For these studies, we also set out to demonstrate unequivocally that STAT5ab-/- defects extended back to the self-renewing HSC. To assess the effects of STAT5 or c-Mpl mutations on more primitive cells, serial transplantations were performed. In secondary transplantations, a decline in the KLS reconstitution of both c-Mpl-/- (3-fold; P < .0001) and STAT5ab-/- (5.3-fold; P = .006) donor grafts was observed relative to primary transplanted KLS cells. This indicated that both mutant BM grafts were defective in competitive self-renewal of this c-Kit+ population that is also enriched for c-Mpl+ cells.45 In comparison, the drop in KLS engraftment of wild-type mice was only 1.2-fold (P = .05). Notably, the larger drop in KLS reconstitution of the mutant BM grafts was predictive of the type of hematopoietic defects that were observed in tertiary and quaternary transplantations. Although STAT5ab-/- and c-Mpl-/- BM grafts could rescue primary, secondary, and tertiary recipients, a failure to consistently fully engraft tertiary recipients was observed. Although this suggested that limiting dilution conditions were being achieved by serial transplantation, the strongest evidence supporting this came from the complete inability of either mutant BM graft to radioprotect quaternary recipients. It is important to note that we did not start out at limiting dilution in primary transplantations for these studies, because STAT5ab-/- BM cells show markedly reduced radioprotective capacity.21 However, it is predicted that if these experiments were initiated at limiting dilution, severe defects would have been observed in secondary hosts. We initiated all primary transplantations with donor equivalents that we have previously shown could reconstitute primary and secondary hosts in all lineages, except for the expected T-cell chimerism.20 This translated to a cell dose of approximately 2 to 3 × 106 per recipient. Previous studies only performed up to secondary transplantation by using the same transplantation conditions as reported here, and in all cases high levels of secondary reconstitution was observed.19 The results presented here are the first to definitively show a requirement for STAT5 activation in HSC self-renewal, demonstrating overlapping phenotypes for STAT5 and c-Mpl mutant mice in the most primitive self-renewing compartment of the BM.
In HSCs, STAT5 is likely to be a major signaling intermediate of c-Mpl, although c-Mpl can activate other signaling pathways such as the MAPK and PI3-K that may play important roles in HSC biology. TPO activation of p38 MAPK was recently shown to be important for HoxB4 up-regulation, with 2- to 5-fold lower HoxB4 levels in primitive TPO-/- BM cells.46 Therefore, other transcription factors can contribute to TPO-induced HSC self-renewal. It will be interesting to determine whether STAT5 directly signals HSC self-renewal or whether cross-talk with MAPK and HoxB4 is involved. In total, the experiments with secondary transplantations by using defined KLS populations, along with the serial transplantation experiments, are all consistent with self-renewal defects resulting from the absence of STAT5 signaling in HSCs. Although c-Mpl signaling defects can account for a substantial portion of the STAT5ab-/- self-renewal defect in KLS and KL fractions, a role for c-Kit activation of STAT5 could also be considered for defects at the HSC level. The role of STAT5 in c-Kit signaling has been suggested by recent studies, showing defective response of BM-derived mast cells from STAT5ab-/- mice to IL-3 and SCF stimulation.47 Also, KLS fractions from STAT5ab-/- BM were found to be less responsive to IL-3 and SCF.19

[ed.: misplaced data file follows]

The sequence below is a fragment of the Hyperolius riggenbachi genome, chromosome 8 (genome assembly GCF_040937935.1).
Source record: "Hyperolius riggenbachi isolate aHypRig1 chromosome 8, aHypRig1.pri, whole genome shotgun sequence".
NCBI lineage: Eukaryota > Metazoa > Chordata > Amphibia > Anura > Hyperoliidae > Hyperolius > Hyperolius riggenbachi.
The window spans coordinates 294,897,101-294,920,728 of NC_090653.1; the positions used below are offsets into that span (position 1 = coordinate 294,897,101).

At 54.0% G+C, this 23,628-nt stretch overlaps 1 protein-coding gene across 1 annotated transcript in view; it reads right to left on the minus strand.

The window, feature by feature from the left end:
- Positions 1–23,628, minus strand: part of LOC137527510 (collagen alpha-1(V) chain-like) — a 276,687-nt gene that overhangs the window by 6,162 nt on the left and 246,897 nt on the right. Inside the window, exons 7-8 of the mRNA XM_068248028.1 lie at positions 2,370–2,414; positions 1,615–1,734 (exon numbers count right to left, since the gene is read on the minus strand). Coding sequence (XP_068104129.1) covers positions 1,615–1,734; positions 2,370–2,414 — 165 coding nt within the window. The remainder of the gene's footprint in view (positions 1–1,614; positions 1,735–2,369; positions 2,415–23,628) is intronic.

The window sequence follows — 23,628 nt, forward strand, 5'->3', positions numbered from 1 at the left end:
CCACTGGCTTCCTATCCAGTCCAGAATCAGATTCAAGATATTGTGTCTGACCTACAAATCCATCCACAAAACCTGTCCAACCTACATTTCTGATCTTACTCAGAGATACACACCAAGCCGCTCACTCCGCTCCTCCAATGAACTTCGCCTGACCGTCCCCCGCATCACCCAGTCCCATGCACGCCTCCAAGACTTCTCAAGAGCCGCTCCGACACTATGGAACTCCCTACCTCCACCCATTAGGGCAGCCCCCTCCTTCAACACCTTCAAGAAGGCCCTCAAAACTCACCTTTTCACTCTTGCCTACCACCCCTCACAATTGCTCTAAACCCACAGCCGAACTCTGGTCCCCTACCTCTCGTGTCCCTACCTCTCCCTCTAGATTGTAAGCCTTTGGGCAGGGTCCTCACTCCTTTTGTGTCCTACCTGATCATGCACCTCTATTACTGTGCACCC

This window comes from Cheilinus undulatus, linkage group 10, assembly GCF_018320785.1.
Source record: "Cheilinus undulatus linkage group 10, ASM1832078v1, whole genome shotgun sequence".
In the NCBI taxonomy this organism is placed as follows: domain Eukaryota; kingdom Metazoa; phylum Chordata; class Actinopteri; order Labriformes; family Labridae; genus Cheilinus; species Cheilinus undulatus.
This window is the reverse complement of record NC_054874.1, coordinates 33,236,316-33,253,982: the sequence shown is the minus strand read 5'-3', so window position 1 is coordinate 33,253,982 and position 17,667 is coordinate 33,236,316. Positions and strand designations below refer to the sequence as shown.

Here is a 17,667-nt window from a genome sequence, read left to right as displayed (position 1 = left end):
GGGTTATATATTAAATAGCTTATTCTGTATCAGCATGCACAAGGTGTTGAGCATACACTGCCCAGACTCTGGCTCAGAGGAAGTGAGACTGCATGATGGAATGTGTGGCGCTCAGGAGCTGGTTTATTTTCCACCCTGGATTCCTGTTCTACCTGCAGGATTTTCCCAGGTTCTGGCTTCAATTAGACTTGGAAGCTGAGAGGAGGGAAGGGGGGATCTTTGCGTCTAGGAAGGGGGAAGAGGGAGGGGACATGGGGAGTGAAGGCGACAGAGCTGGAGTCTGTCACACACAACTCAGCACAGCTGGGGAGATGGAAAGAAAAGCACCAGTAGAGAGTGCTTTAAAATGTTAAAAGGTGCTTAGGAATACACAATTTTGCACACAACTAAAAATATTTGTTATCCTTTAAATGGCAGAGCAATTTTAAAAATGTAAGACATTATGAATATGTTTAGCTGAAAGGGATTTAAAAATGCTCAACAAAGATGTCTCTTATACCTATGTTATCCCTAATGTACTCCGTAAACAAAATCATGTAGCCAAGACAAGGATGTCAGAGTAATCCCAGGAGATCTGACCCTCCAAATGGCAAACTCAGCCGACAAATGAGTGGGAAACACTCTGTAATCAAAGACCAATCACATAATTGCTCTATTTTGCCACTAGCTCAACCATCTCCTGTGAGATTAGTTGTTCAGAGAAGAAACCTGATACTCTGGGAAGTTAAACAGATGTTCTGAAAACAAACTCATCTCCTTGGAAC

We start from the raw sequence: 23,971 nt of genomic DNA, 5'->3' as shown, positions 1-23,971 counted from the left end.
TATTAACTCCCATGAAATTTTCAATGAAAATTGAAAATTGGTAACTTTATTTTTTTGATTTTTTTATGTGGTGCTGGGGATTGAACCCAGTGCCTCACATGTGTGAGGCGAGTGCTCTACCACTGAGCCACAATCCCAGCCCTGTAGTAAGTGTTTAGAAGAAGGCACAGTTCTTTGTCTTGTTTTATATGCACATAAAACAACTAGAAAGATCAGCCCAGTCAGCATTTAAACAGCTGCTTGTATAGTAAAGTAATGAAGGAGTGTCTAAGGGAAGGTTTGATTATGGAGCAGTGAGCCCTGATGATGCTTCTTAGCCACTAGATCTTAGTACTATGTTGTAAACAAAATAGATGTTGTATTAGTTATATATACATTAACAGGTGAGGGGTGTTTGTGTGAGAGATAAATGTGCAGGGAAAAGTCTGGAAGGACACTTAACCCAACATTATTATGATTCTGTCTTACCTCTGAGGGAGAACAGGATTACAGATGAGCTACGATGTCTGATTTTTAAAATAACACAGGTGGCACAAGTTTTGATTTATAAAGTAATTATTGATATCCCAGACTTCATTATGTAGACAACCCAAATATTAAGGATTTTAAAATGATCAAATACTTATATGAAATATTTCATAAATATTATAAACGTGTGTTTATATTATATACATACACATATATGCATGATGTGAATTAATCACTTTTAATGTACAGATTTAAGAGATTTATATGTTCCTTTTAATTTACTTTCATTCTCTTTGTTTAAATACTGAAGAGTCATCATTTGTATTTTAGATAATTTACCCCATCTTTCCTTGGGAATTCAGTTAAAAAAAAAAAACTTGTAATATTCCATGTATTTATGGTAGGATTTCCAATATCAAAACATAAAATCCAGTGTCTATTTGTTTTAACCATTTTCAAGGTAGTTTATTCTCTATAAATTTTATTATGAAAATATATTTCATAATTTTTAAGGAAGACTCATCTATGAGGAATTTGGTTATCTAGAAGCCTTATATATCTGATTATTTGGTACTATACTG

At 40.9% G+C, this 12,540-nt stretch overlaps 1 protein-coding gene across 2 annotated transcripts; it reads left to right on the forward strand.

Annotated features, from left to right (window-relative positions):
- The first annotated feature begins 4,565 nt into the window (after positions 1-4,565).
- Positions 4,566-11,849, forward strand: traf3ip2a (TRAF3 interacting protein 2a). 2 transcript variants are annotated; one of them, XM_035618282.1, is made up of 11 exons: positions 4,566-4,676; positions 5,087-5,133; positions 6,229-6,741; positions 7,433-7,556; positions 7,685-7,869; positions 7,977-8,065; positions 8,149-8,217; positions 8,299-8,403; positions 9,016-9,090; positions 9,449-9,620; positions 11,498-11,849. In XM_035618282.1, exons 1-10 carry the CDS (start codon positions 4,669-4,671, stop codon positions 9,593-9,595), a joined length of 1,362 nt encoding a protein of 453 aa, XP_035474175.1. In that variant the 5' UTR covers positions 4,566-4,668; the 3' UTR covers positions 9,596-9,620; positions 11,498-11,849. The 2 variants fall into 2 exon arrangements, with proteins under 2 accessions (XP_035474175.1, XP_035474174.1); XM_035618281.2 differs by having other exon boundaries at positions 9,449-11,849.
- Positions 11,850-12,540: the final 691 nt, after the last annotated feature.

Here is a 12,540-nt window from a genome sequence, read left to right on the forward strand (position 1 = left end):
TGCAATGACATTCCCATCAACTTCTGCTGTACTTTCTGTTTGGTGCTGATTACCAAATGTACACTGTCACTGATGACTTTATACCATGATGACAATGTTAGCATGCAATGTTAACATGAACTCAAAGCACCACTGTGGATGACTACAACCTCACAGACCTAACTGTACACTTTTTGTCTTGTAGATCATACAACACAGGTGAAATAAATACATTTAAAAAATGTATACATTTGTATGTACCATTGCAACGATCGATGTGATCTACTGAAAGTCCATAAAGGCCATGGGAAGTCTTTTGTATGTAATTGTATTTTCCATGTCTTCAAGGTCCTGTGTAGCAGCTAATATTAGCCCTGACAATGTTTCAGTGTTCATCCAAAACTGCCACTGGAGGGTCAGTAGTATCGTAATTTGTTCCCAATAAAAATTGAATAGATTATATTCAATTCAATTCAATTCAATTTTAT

In summary, we show a major role for STAT5 in differentiation from primitive BM progenitor fractions, and we show defects in STAT5ab-/- mice cannot be accounted for simply by the absence of a response to TPO. Not only was STAT5 extremely important for multilineage hematopoietic differentiation, it was also required for HSC self-renewal, to a similar degree as c-Mpl. The extent to which STAT5 can be activated by early acting cytokines other than TPO or whether it is required specifically in GMP or MEP differentiation will require further study. Overall, these studies establish that STAT5 signals are broadly important for multiple levels of hematopoiesis, whereas c-Mpl signals are more specific for primitive HSCs and megakaryocyte progenitors.
Prepublished online as Blood First Edition Paper, December 30, 2003; DOI 10.1182/blood-2003-08-2963.
Supported by grants from the National Institutes of Health (NIHR01DK059380, NIHR21HL071171, and NIHR01HL073738) and the Lauri Strauss Leukemia Foundation (K.D.B.).
The publication costs of this article were defrayed in part by page charge payment. Therefore, and solely to indicate this fact, this article is hereby marked “advertisement” in accordance with 18 U.S.C. section 1734.
We thank Albert Forrero and Sheikha Tschand for providing technical assistance. We are also grateful to Teresa Hawley (Holland Laboratory Flow Cytometry Facility) for performing the cell sorting and to Bob Hawley for helpful comments and critical review of this manuscript. We also acknowledge Genentech, Inc, for generously providing the c-Mpl mutant mice for these studies.